Dogs, in general, like me way better than people do. Years ago I went over to a friend's house for the first time, and she warned me about her neurotic, high-strung dog who -- direct quote -- "you should just ignore because otherwise she freaks out." Within fifteen minutes, said high-strung dog was lying next to me on the couch, head in my lap, snoring.
My own dogs, Guinness and Lena, are a bit of an odd pair themselves. Guinness is a pit bull/husky mix who is sweet and cuddly sometimes, and at other times seventy pounds of spring-loaded bounce.
"I'm ready for my close-up, Mr. DeMille."
She never did find us. Mommy and Daddy are pretty damn intrepid.
"Hi! I love you! You look familiar! Who are you, again?"
This Neolithic pooch was one of 24 dog skulls found at Cuween Hill, a burial site dating from about 2,500 B.C.E. Archaeologists have surmised that this sort of thing generally means that the animal in question was some sort of totem; other tombs in the Orkneys have had similar deposits, one of the bones of sea eagles, the other of red deer.
"Perhaps the people who lived in the [Cuween Hill] area at the time saw themselves as 'the dog people'," said Alison Sheridan, principal archaeological research curator in the department of Scottish history and archaeology at the National Museum. Whether or not that's true, these people, she said, clearly had a "special association" with their dogs.
"When you look at a Neolithic dog, it somehow communicates human relationships, and I can relate to that," said Steve Farrar, interpretation manager at Historic Environment Scotland. "I can empathize with the people whose ingenuity made Orkney such an enormously important place. When this dog was around, northwest Europe looked to Orkney."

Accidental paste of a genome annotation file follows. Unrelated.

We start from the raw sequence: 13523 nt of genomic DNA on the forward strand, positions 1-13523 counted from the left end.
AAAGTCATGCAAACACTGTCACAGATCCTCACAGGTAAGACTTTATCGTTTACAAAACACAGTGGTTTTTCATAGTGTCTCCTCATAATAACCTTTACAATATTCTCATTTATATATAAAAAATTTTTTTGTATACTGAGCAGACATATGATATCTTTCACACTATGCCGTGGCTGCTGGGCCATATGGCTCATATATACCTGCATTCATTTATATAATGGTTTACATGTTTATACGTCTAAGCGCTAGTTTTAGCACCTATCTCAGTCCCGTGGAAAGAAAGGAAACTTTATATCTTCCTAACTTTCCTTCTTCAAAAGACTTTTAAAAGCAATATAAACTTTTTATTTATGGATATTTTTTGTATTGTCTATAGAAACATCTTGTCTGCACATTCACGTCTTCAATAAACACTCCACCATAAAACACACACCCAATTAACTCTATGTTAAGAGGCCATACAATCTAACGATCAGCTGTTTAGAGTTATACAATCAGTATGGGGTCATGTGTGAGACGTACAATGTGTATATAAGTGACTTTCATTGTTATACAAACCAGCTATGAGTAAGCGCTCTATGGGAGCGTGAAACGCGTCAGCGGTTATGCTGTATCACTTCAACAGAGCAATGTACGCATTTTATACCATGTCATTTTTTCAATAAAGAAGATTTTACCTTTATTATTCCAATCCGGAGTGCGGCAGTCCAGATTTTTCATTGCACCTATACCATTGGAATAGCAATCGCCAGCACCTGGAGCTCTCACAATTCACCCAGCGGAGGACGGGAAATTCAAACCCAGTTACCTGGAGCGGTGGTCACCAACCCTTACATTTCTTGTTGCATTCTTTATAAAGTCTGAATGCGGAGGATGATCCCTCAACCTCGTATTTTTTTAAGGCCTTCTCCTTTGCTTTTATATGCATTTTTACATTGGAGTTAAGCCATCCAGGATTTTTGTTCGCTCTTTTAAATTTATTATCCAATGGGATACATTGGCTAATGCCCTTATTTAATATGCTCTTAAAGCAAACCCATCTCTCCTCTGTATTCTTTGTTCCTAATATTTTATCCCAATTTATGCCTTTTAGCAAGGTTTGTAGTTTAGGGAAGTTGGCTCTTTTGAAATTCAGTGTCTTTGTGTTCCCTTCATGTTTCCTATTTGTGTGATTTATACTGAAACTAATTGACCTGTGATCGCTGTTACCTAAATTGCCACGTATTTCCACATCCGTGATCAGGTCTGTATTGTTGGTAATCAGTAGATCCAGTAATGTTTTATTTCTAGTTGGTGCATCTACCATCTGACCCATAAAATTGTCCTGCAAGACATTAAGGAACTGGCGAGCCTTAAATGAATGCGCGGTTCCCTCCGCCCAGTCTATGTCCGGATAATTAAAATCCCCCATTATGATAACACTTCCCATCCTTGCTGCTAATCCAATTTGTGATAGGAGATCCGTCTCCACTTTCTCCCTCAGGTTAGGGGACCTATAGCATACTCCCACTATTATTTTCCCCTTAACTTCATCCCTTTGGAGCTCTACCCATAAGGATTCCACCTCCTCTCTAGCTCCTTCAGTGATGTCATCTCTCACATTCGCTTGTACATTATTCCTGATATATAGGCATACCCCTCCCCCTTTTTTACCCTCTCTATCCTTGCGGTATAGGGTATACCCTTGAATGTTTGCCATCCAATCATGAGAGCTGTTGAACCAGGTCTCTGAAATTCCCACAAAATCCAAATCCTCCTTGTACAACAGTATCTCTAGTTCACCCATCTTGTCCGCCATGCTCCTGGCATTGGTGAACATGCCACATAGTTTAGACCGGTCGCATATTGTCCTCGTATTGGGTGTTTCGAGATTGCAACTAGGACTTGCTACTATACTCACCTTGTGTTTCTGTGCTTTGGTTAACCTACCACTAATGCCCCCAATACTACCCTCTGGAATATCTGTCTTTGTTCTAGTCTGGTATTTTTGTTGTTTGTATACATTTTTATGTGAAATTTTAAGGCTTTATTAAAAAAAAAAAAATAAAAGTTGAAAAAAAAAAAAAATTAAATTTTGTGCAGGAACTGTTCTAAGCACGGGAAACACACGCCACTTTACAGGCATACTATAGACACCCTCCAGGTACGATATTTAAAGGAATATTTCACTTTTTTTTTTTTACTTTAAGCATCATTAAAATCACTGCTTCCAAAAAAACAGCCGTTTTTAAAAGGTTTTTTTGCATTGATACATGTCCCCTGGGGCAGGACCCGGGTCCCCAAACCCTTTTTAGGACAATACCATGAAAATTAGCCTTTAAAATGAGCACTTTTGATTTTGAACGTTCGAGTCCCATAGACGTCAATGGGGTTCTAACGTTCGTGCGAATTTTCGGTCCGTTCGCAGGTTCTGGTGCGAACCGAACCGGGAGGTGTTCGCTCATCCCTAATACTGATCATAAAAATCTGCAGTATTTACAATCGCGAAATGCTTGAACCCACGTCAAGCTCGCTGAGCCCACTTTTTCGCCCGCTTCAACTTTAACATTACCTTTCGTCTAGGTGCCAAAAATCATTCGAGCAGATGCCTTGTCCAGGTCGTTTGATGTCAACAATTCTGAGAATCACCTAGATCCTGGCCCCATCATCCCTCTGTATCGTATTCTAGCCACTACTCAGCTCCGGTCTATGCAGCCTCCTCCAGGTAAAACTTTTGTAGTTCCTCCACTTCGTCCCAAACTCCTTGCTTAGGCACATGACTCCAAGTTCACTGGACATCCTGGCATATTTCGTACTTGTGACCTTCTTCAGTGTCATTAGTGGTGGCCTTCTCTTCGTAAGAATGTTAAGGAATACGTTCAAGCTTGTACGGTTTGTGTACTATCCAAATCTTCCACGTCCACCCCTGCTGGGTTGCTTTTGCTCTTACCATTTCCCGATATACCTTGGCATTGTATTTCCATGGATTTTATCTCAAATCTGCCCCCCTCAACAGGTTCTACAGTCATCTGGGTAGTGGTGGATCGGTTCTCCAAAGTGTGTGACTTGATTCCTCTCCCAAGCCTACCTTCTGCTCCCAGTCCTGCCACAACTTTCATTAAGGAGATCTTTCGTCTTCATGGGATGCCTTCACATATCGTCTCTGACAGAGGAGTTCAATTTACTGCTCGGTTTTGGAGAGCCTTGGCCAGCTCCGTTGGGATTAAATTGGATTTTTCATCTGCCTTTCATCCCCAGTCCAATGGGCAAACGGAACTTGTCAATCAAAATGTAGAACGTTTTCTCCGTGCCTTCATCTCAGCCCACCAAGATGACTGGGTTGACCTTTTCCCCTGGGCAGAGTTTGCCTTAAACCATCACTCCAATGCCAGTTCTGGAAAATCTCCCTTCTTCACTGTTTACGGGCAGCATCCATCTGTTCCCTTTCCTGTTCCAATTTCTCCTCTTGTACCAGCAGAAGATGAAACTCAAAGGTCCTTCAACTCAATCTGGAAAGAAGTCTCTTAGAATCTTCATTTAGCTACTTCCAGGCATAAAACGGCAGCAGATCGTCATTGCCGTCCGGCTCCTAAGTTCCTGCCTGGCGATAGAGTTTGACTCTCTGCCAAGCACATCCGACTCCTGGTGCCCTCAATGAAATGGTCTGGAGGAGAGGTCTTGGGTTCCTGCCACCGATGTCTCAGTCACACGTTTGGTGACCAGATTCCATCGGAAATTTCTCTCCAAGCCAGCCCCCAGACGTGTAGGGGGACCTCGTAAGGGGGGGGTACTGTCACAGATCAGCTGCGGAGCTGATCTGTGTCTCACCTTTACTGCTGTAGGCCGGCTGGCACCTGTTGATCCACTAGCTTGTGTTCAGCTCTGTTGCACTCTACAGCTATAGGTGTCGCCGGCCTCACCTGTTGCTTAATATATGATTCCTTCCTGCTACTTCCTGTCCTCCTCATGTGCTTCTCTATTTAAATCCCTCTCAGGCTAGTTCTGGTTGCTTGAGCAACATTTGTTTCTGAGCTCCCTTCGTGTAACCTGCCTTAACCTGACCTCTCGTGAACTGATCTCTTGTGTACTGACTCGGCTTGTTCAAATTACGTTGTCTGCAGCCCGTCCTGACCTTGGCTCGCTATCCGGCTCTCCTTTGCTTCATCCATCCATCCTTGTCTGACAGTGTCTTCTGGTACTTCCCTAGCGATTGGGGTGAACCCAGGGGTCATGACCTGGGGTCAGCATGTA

So without further ado, here's a photograph of the reconstruction:
I think we can all agree that this is definitely the face of a Good Boy. [Image courtesy of Santiago Arribas/Historic Environment Scotland]
So the dog/human relationship has been around for a long, long time. Doesn't surprise me, really, given how easily they find their way into our hearts. But I'm going to have to wind this up, because Guinness wants to play ball, and y'know, priorities.
Monday's post, about the institutionalized sexism in scientific research, prompted me to decide that this week's Skeptophilia book recommendation is Evelyn Fox Keller's brilliant biography of Nobel Prize-winning geneticist Barbara McClintock, A Feeling for the Organism.
McClintock worked for years to prove her claim that bits of genetic material that she called transposons or transposable elements could move around in the genome, with the result of switching on or switching off genes. Her research was largely ignored, mostly because of the attitudes toward female scientists back in the 1940s and 1950s, the decades during which she discovered transposition. Her male colleagues laughingly labeled her claim "jumping genes" and forthwith forgot all about it.
Undeterred, McClintock kept at it, finally amassing such a mountain of evidence that she couldn't be ignored. Other scientists, some willingly and some begrudgingly, replicated her experiments, and support finally fell in line behind her. She was awarded the 1983 Nobel Prize in Physiology and Medicine -- and remains to this day the only woman who has received an unshared Nobel in that category.
Her biography is simultaneously infuriating and uplifting, but in the end, the uplift wins -- her work demonstrates the power of perseverance and the delightful outcome of the protagonist winning in the end. Keller's look at McClintock's life and personal struggles, and ultimate triumph, is a must-read for anyone interested in science -- or the role that sexism has played in scientific research.
[Note: If you purchase this book using the image/link below, part of the proceeds goes to support Skeptophilia!]
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